Nigel Farage has unveiled his party's "common sense" immigration plan ahead of the general election, explaining Ukip want an Australian-style visa system.
The announcement comes after the Office for National Statistics (ONS) said net migration to the UK almost hit 300,000 in 2014 – well above David Cameron's promised target of "tens of thousands" and up from 210,000 the year before.
Farage argued Ukip's plan was one the "overwhelming majority" of British people would support. But what would the "common sense solution" mean for Britain? IBTimes UK breaks down some of the key points from Ukip's newest general election manifesto commitment.
No 50,000 cap
Before Farage and his party's immigration spokesman, Steven Woolfe MEP, took to their purple podiums, it looked like Ukip had conducted an early morning U-turn.
Woolfe had previously stated a Ukip government would introduce a net migration cap of 50,000. But Farage took to The Daily Telegraph to let to broadsheet readers know he was not in favour of an "arbitrary" target.
"While politicians and the people they represent determine the direction of travel for this country, we will not, unlike the other parties, seek to set arbitrary targets which only result in broken promises," he wrote.
A 'positive' plan
Ukip has been hit with numerous racism scandals and it is no surprise Farage wants to paint his party as "positive" over immigration.
He stressed the word in his speech and made sure he linked his proposal to another Western country, Australia.
"What we want to do is to change our relationship with the EU, take back control of our borders and put in place a positive immigration policy," the 50-year-old said.
""We're asking to do what normal countries all over the world do. We've gone from about 30,000 people a year net, to the figures that we saw last week of 300,000."
No amnesty for illegal immigrants
Ukip also confirmed the party would not introduce a US-style amnesty for illegal immigrants. Woolfe claimed it is hard not to help the migrants at Calais, who are hoping to get into Britain.
But he said if you help them, you help migrant traffickers and the traffickers have links to terror groups such as Islamic State (Isis).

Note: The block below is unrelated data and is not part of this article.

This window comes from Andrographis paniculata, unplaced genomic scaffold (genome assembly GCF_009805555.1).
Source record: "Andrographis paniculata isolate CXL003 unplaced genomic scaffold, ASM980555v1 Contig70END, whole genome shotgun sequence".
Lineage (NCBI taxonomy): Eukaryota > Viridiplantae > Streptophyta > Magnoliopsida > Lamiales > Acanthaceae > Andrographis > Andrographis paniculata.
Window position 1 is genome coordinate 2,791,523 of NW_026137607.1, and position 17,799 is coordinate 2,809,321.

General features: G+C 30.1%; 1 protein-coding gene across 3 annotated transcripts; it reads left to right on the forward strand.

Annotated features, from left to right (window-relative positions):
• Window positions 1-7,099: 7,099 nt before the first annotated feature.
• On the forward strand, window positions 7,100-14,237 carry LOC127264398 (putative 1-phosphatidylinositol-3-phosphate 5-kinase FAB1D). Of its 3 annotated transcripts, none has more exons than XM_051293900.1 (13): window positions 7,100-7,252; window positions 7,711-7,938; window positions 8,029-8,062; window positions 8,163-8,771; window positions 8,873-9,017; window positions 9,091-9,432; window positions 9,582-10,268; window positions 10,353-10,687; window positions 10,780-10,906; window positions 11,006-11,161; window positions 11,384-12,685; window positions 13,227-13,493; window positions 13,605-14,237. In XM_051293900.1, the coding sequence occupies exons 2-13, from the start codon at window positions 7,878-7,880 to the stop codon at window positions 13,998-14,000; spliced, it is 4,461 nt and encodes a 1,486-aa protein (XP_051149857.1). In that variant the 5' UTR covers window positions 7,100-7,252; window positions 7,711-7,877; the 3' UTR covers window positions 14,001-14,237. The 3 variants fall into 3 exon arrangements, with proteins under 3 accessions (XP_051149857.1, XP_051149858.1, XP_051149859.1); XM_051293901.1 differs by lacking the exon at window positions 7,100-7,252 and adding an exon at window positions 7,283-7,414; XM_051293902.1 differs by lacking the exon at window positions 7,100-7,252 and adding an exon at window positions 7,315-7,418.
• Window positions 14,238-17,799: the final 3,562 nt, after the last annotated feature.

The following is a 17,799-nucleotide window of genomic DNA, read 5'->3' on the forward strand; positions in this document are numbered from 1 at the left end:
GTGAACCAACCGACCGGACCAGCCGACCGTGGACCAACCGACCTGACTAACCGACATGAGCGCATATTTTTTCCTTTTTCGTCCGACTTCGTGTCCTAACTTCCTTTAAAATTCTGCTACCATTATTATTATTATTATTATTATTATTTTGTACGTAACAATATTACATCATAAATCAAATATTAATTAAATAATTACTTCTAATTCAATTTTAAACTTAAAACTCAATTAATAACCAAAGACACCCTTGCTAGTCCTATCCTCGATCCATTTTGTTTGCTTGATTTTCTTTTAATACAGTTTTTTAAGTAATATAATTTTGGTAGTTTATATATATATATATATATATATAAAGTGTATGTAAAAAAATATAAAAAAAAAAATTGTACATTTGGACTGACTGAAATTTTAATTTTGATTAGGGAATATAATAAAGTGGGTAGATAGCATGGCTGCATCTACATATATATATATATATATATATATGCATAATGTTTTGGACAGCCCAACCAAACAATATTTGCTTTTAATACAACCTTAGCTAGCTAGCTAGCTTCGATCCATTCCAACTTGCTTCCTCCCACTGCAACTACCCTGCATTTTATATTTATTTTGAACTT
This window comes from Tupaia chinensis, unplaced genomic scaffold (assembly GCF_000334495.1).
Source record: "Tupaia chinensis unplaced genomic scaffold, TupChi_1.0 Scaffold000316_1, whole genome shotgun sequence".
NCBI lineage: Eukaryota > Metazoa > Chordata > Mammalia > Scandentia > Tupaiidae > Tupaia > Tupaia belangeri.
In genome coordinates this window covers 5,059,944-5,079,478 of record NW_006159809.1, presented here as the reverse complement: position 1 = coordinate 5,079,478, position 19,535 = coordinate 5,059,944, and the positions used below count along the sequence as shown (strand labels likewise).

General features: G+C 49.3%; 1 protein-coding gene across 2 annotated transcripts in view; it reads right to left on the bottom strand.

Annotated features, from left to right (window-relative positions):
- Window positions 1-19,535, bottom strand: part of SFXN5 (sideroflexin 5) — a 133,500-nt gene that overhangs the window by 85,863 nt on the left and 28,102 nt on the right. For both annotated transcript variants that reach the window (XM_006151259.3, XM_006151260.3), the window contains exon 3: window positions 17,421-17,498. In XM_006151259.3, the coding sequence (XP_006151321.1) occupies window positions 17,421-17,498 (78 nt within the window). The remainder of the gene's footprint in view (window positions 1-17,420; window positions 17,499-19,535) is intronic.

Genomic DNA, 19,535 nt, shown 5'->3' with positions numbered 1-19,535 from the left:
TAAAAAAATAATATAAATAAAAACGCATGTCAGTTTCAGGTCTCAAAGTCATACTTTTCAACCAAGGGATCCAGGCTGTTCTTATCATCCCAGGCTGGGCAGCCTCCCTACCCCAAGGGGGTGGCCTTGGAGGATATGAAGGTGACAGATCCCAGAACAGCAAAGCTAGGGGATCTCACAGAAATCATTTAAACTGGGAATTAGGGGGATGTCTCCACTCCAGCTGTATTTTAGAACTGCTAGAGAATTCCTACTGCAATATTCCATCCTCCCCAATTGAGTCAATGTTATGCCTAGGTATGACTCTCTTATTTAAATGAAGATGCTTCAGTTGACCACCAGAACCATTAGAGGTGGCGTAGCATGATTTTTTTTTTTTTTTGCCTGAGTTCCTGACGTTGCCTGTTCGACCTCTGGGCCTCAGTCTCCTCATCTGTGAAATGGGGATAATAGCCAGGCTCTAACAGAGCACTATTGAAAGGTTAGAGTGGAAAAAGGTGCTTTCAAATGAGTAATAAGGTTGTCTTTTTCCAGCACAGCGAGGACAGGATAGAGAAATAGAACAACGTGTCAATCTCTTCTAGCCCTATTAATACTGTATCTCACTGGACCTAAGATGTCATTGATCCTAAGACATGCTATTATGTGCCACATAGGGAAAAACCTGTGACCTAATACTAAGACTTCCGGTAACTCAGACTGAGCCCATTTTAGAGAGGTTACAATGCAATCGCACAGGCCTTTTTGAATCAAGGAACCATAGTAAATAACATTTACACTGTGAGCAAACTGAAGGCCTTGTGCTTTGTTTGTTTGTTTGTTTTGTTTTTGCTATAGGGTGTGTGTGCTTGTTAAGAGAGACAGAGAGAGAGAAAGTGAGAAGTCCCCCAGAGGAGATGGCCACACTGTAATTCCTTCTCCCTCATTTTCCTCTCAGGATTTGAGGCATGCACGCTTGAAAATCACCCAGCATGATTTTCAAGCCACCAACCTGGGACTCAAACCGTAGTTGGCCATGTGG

However, he stressed a Ukip government would stick wtih United Nations (UN) principles on governing asylum.
In addition, Woolfe said Ukip would increase the UK's police enforcement team on this area by 500 extra front-line staff.
Extra border staff
Woolfe explained his party would hire an additional 2,500 staff to beef up the UK's borders. These Border Agency Staff employees would recruited into a new division outside of the agency's current management structure.
Health and five-year stay
A Ukip government would drop the distinction between EU and non-EU nationals and those people who qualify under the party's points system, which would favour highly skilled workers, would be give a visa valid for five years.
But during that time the workers would not be entitled to British benefits and they would be required to have health insurance for their length of stay.
Nigel Farage revealed on 4 March that Ukip's manifesto would not be launched until April after speculation that the party was to release it at its spring conference at the end of February.
Suzanne Evans, Ukip's deputy chairman, took over from Tim Aker MEP as the chief architect of the document earlier in the year.
Aker, who represents the East of England in the European Parliament, told BBC's Daily Politics that he stood down from the manifesto role because a close friend of his passed away and he also cited his commitments as a councillor in Thurrock.